It will take a “brave heart” to rebuild a failed education system.
While in Graduate School, I was a lead volunteer for the local Habit for Humanity. During those weekends I had the wonderful opportunity to work with some very disadvantaged families who were willing to investing time, talent and energy to make a better life for themselves. The program was a clear success. Families that were interested in moving out of the slums and purchasing homes or condos at below market value could put “money” toward the down payment in the form of sweat equity. These great families would show up every weekend cutting wood, framing walls, and hanging sheet-rock, painting trim. They might not be working on their own home, but they were investing in the neighborhood around them. After an “investment” of several hundred man hours, the families where then eligible to participate in the program to purchase one of the homes with a no-interest loan. (The financing was done completely in the private sector with donations from individuals and companies)
The system worked great, but there was one catch. The only buildings that Habitat had access to in Newark NJ were those buildings that had sustained substantial damage and were being sold for back taxes. I was the lead for the beginning of the rehab of those buildings. The first step was to remove the rotten portions of the building, so that any future work would not be compromised by the moldy and fire damaged sections remaining within the structure. This demolition was a important first step if we wanted to have a solid foundation to construct the new building on.
So it is with our education system. The US has a education system that has failed and needs to be rebuilt. Our education system that is no longer set up for success, but actually is set up for failure. The local school boards are bound by decisions that are made in Concord or DC, the teachers no longer have control of what is taught in their classrooms. There are edicts from the US Department of Education in every area of the school system, the teachers spend much time preparing for and administering tests, yet we wonder why our academic achievement is continuing to fall further and further behind.
In December 2010, the US secretary of Education stated: “The mediocre performance of America’s students is a problem we cannot afford to accept and yet cannot afford to ignore” after discussing the international OECD’s latest PISA survey of education performance, which placed the US at 25th in math and 14th in reading.
He further went on to say: “The hard truth,” Secretary Duncan said at Tuesday’s PISA announcement, “is that other high-performing nations have passed us by during the last two decades…In a highly competitive knowledge economy, maintaining the educational status quo means America’s students are effectively losing ground.”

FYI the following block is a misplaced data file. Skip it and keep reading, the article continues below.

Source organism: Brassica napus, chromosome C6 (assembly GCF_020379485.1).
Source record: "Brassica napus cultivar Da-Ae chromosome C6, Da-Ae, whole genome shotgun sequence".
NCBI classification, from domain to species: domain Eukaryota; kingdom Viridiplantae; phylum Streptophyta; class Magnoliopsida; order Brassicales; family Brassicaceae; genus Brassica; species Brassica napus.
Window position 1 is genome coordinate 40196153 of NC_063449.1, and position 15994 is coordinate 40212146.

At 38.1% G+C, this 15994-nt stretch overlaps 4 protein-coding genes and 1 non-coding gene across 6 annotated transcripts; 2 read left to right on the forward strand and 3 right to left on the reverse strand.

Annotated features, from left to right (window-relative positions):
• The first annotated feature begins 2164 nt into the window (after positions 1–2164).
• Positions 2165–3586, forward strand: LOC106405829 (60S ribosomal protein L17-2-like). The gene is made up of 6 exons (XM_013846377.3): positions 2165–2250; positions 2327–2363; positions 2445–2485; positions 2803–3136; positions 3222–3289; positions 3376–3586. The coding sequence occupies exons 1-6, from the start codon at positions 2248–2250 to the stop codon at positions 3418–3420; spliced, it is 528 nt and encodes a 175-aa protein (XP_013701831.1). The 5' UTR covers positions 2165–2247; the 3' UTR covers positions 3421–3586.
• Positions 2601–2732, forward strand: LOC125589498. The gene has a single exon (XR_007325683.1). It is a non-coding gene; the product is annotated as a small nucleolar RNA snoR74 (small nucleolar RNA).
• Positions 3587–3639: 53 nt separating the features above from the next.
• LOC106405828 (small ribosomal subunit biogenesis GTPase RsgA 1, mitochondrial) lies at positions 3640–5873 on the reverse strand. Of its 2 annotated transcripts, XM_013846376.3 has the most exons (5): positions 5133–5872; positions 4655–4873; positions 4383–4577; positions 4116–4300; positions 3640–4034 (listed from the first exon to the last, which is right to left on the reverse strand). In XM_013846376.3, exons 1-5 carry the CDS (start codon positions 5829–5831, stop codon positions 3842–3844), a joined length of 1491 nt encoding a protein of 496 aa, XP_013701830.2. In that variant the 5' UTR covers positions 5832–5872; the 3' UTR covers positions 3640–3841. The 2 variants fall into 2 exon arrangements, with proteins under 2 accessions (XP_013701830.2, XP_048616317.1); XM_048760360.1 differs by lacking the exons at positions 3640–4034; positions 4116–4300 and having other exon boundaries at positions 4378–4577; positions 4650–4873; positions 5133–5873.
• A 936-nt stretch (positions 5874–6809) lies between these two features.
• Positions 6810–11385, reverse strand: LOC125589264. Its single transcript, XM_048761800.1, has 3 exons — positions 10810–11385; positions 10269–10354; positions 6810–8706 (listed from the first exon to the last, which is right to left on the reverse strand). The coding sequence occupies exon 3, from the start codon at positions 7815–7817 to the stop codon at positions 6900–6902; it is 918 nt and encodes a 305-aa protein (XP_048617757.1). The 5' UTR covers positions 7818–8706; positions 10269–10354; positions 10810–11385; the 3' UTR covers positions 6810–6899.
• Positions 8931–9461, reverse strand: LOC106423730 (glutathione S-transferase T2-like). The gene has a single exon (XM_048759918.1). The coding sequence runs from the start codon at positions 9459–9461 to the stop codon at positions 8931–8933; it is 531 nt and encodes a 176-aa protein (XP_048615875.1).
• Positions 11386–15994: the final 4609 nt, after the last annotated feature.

Currently the NEA has the following posted on their website about NCLB: “No Child Left Behind (NCLB) is the current incarnation of President Lyndon Johnson’s Elementary and Secondary Education Act of 1965 (ESEA), whose purpose was to raise achievement and close achievement gaps. NEA strongly supports these goals and is working to give all children great public schools. But educators know that NCLB as currently written can’t get us there. “ “…can’t get us there”. That is a pretty strong statement about the in-effectiveness of this program.
Going further, in 2009, the NEA stated the following: “For seven years, educators have been living and working with the unintended and harmful consequences of No Child Left Behind, which judges schools and children based solely on standardized test scores at the expense of preparing them with 21st century skills. “
Ironically, the local lobbyist for the NH schooling association is the first to go after the education committee when we are willing to take a hard look at the education system as a whole and re-consider whether NH should participate in NCLB.
Our committee realizes that all the pieces for an effective system exist, We have teachers that want to invest in the lives of the children, students that want to learn, and parents that want to get involved, yet the current structure fails to take advantage of the components of this system in an effective manner. Maybe it is time to take a hard look at the underpinnings of the current structure and look to develop a system that rewards: progress, not failure, academic achievement over attendance, successful teachers over education bureaucrats. Now is the time.
In the late 1200’s William Wallace fought for freedom for Scotland and gave his life in the process. More recently, Thomas Jefferson stated: “The tree of liberty must be refreshed from time to time with the blood of patriots and tyrants.” Sometimes in life, there is great cost to making fundamental changes, but in the end many prosper for the investment and effort of a few. It will take a brave heart to make the required changes to correct the broken system.